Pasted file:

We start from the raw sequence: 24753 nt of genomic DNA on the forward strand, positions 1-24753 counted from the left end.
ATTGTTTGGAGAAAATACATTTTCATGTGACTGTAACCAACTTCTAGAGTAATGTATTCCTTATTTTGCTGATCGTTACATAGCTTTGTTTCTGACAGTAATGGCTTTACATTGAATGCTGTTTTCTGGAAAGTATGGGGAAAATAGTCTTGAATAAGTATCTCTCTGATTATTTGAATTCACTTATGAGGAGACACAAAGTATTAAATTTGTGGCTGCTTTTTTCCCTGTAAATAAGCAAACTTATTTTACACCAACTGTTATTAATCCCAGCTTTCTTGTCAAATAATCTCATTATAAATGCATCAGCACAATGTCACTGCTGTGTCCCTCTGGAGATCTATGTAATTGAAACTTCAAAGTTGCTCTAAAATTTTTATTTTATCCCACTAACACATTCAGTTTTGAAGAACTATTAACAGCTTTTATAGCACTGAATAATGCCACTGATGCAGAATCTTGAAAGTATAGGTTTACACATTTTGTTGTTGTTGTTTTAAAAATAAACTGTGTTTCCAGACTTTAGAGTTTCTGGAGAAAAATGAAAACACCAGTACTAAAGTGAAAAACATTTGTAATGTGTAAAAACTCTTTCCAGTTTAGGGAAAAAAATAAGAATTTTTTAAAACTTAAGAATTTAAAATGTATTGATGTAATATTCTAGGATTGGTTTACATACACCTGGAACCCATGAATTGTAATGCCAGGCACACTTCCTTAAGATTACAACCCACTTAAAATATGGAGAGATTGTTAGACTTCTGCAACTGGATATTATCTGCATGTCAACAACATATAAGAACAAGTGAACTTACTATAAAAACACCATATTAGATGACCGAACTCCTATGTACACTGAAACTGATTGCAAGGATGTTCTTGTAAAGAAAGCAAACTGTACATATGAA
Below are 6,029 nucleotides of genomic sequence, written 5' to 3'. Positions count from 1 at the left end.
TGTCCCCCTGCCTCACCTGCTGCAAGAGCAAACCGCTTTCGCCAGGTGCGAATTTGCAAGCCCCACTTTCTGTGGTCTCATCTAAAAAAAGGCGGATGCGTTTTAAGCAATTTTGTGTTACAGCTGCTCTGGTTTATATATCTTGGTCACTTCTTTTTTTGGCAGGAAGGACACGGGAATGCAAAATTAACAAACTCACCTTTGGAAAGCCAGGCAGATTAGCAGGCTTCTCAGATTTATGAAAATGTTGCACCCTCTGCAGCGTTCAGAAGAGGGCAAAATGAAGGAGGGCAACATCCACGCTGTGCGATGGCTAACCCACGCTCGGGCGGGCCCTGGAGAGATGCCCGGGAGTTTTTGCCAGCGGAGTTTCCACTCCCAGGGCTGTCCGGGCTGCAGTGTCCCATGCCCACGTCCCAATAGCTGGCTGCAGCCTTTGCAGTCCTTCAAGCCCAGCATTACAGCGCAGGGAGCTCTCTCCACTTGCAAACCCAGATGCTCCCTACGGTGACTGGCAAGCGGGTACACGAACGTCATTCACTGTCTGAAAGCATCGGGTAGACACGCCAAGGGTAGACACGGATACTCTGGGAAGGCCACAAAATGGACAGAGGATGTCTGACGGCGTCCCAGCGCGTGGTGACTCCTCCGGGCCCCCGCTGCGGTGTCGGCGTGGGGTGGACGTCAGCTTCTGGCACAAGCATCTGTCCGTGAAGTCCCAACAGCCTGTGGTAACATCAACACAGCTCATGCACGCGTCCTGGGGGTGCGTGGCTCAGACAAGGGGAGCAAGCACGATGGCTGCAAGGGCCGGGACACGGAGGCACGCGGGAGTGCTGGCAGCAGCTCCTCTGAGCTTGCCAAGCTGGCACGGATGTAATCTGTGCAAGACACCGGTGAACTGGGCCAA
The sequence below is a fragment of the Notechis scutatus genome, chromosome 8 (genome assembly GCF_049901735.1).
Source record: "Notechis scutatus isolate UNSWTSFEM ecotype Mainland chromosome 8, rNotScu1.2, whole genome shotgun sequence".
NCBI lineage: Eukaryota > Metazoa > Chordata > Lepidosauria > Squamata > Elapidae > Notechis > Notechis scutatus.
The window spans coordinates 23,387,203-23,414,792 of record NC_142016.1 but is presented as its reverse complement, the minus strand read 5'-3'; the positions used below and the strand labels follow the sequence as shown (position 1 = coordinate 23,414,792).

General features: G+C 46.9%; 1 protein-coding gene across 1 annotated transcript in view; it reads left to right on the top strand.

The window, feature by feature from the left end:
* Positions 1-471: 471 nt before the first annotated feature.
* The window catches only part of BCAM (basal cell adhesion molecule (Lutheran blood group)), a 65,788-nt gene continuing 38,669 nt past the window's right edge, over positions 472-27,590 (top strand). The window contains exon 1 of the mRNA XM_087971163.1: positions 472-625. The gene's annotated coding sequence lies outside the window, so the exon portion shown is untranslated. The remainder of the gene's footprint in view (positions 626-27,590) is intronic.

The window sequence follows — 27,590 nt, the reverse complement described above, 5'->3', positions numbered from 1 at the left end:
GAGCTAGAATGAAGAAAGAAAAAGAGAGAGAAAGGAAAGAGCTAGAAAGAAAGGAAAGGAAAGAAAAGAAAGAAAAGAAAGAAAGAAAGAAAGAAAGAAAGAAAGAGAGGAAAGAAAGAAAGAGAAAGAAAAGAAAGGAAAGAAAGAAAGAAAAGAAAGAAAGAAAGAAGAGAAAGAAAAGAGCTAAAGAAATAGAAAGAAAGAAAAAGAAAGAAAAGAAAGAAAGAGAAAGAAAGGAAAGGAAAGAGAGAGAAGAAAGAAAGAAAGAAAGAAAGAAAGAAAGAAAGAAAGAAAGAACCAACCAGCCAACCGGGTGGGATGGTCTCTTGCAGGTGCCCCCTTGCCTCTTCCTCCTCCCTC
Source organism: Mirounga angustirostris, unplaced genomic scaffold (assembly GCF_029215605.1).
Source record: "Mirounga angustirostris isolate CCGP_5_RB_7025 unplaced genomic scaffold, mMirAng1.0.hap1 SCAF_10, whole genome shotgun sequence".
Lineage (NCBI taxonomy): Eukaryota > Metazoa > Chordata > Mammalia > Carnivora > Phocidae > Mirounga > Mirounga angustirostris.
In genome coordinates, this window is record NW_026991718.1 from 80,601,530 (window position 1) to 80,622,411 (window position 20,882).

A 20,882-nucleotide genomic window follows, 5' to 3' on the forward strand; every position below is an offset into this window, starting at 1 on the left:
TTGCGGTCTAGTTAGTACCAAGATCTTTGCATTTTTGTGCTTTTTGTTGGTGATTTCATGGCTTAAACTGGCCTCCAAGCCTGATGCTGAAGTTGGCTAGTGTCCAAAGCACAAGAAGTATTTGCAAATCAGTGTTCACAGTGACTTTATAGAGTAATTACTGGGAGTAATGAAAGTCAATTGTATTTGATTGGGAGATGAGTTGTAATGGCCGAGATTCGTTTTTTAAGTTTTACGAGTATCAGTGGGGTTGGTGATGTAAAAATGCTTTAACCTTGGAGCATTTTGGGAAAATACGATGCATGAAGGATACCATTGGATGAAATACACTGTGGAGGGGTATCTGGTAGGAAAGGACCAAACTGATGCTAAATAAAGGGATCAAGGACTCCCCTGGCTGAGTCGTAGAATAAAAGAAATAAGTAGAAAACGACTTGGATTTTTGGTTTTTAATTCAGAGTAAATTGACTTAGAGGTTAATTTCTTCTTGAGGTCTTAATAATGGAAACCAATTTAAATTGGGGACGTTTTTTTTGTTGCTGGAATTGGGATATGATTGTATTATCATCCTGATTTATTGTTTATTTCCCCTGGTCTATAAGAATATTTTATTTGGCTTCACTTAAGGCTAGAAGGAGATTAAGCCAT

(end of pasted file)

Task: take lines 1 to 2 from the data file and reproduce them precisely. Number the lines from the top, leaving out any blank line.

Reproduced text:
We start from the raw sequence: 24753 nt of genomic DNA on the forward strand, positions 1-24753 counted from the left end.
ATTGTTTGGAGAAAATACATTTTCATGTGACTGTAACCAACTTCTAGAGTAATGTATTCCTTATTTTGCTGATCGTTACATAGCTTTGTTTCTGACAGTAATGGCTTTACATTGAATGCTGTTTTCTGGAAAGTATGGGGAAAATAGTCTTGAATAAGTATCTCTCTGATTATTTGAATTCACTTATGAGGAGACACAAAGTATTAAATTTGTGGCTGCTTTTTTCCCTGTAAATAAGCAAACTTATTTTACACCAACTGTTATTAATCCCAGCTTTCTTGTCAAATAATCTCATTATAAATGCATCAGCACAATGTCACTGCTGTGTCCCTCTGGAGATCTATGTAATTGAAACTTCAAAGTTGCTCTAAAATTTTTATTTTATCCCACTAACACATTCAGTTTTGAAGAACTATTAACAGCTTTTATAGCACTGAATAATGCCACTGATGCAGAATCTTGAAAGTATAGGTTTACACATTTTGTTGTTGTTGTTTTAAAAATAAACTGTGTTTCCAGACTTTAGAGTTTCTGGAGAAAAATGAAAACACCAGTACTAAAGTGAAAAACATTTGTAATGTGTAAAAACTCTTTCCAGTTTAGGGAAAAAAATAAGAATTTTTTAAAACTTAAGAATTTAAAATGTATTGATGTAATATTCTAGGATTGGTTTACATACACCTGGAACCCATGAATTGTAATGCCAGGCACACTTCCTTAAGATTACAACCCACTTAAAATATGGAGAGATTGTTAGACTTCTGCAACTGGATATTATCTGCATGTCAACAACATATAAGAACAAGTGAACTTACTATAAAAACACCATATTAGATGACCGAACTCCTATGTACACTGAAACTGATTGCAAGGATGTTCTTGTAAAGAAAGCAAACTGTACATATGAA